To address these characteristics, OCC designed multi-factor risk modeling capabilities that can risk model based on up to three factors: a short-run factor, a seasonal factor and a long-run factor. The short-run factor is designed to account for the Samuelson effect, which becomes more pronounced the closer the contract is to maturity (i.e., delivery). The seasonal factor accounts for Energy Futures contracts that display volatility in a seasonal pattern, and the long-run factor accounts for the risk of a given Energy Future contract not addressed by either the short-run factor or the seasonal factor. Pursuant to its rule change as proposed, OCC's multi-factor models can be further categorized as either a two-factor model or three-factor model, with the two factor model consisting of a short-run and long-run factor, while the three-factor model consists of a short-run factor, a long-run factor, and a seasonality factor.

Two-Factor Model

OCC will use a two-factor risk model to compute theoretical prices for NFX Brent Crude Financial Futures contracts and NFX WTI Crude Oil Financial Futures contracts because such futures do not exhibit seasonality.[13] The two-factor risk model will derive a given Energy Future contract's price based on a long-run factor and a short-run factor. The long-run factor component captures changes to the equilibrium price (i.e., the prevailing market price at a point in time) of a given Energy Future contract based on factors such as expectations of the exhaustion of existing supply, improving technology for production, the discovery of additional supply of the commodity, inflation and political and regulatory effects. Using historical data, OCC assumed that such long-run factors cause the equilibrium price for a given Energy Future contract to evolve according to a stochastic process that accounts for asymmetric skewness and excess kurtosis.[14] The short-run component captures short-run changes in demand or supply due to real-life factors such as variation in the weather or intermittent supply disruptions as well as increased volatility (i.e., the Samuelson effect).[15] The short-run component of the model is mean reverting; therefore, in the absence of such short-term changes in demand or supply the long-run factor should determine the price for a given Energy Future contract. Additionally, the short-run factor is less noticeable as the tenor of the Energy Futures contract increases.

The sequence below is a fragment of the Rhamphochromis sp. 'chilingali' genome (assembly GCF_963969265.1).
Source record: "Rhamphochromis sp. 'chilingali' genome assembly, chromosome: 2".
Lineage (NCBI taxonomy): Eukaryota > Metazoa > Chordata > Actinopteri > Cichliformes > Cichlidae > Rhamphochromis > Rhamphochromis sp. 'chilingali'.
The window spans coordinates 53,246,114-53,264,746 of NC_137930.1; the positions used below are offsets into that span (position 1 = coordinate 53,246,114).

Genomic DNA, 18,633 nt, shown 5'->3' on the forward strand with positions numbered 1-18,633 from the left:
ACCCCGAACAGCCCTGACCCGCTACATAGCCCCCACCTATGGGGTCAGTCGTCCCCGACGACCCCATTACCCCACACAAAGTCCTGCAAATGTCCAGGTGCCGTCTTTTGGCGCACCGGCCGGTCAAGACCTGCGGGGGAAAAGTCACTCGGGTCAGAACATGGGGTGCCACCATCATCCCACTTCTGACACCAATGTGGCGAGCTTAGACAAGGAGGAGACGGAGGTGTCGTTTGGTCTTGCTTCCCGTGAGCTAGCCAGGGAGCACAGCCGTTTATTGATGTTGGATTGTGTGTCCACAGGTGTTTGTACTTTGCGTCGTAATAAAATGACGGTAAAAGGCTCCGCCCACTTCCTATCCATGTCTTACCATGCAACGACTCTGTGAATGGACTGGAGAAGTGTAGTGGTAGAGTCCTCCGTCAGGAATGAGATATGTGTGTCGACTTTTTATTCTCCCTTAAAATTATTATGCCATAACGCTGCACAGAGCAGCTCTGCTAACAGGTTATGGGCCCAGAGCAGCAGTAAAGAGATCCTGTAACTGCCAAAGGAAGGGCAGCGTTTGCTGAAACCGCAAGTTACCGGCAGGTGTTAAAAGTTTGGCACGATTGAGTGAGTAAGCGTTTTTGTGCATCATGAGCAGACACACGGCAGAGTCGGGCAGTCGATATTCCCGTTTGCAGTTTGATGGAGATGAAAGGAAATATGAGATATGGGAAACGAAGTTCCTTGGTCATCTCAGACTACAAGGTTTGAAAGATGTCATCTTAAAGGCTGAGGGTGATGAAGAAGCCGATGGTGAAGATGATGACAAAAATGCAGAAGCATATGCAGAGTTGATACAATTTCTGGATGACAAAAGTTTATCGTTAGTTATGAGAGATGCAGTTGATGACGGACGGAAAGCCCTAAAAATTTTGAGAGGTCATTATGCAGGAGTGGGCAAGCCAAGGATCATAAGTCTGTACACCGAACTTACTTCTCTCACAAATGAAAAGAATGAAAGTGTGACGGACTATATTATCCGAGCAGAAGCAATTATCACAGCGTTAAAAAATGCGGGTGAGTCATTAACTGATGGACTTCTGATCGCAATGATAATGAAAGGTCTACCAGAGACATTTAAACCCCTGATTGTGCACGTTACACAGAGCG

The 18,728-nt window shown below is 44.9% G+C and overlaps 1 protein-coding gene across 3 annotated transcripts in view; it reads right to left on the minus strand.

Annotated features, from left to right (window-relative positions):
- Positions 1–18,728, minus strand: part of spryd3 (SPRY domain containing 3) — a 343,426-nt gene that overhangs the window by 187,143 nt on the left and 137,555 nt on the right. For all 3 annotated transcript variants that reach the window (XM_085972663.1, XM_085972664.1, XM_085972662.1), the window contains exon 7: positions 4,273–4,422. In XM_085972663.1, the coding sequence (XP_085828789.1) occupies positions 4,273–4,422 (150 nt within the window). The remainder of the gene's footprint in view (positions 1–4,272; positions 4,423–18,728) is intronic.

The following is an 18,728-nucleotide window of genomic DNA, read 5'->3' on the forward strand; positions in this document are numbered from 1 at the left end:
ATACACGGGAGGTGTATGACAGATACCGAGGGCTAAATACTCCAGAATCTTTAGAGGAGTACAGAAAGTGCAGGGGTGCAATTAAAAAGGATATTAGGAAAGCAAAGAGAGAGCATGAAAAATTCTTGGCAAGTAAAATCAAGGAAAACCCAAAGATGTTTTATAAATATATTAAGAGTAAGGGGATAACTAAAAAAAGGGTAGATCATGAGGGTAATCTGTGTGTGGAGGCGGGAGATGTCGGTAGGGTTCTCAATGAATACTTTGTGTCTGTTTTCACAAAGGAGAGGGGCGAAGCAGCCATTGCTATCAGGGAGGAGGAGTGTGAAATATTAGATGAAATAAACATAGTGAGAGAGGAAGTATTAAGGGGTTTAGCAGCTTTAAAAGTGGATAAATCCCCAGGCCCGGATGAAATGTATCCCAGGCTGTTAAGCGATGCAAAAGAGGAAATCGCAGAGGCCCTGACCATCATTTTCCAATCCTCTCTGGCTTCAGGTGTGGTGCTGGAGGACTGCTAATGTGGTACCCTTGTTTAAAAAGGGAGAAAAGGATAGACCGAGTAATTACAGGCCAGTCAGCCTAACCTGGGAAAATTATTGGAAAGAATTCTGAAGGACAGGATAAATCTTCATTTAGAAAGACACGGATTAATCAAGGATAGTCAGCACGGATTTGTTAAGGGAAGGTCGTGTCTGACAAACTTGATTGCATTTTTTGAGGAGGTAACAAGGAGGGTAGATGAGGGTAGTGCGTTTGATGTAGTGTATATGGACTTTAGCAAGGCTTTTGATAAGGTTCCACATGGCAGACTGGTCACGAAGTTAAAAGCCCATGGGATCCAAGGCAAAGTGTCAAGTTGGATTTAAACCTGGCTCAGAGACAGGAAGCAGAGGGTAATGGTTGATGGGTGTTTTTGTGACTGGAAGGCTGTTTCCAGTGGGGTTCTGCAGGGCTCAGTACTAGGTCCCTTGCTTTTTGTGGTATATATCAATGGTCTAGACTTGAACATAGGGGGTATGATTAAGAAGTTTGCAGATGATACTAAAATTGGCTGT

Three-Factor Model

OCC will use a three-factor risk model in order to compute theoretical prices for the remainder of the Energy Futures contracts.[16] The three-factor model uses Start Printed Page 26130the same long-run and short-fun factor components as the two-factor model and adds a seasonality factor. Using historical data, OCC asserts that Energy Futures contracts, except for Energy Futures contracts on Brent Crude Oil and WTI Crude Oil, experience seasonality.[17] To address seasonality, OCC will employ a trigonometric function,[18] which it states will capture price dynamics in different seasons.

OCC stated its belief that the proposed enhancements to STANS are appropriately designed to support the clearance and settlement of Energy Futures contracts, based on model back testing results. Moreover, OCC asserts that the Energy Futures contracts are not new or novel contracts, and that the clearance and settlement of Energy Futures contracts will not present material risk to OCC.[19]

Schedule C to the Clearing Agreement

Pursuant to approved rule change 2015-OCC-03, OCC added a Schedule C to the Clearing Agreement to support the clearance and settlement of Energy Futures contracts and options on Energy Futures. Pursuant to the Clearing Agreement between OCC and NFX, OCC has agreed to clear the specifically enumerated contracts and may agree to clear and settle additional types of contracts should both parties execute a new Schedule C to the Clearing Agreement. This was necessary because Energy Futures contracts and options on Energy Futures were not enumerated in either the Previous Agreement, or in any existing Schedule C to the Previous Agreement. The approved rule change adds this new Schedule C to allow OCC to provide for the clearance and settlement of Energy Futures contracts and options on Energy Futures.

II. Discussion and Commission Findings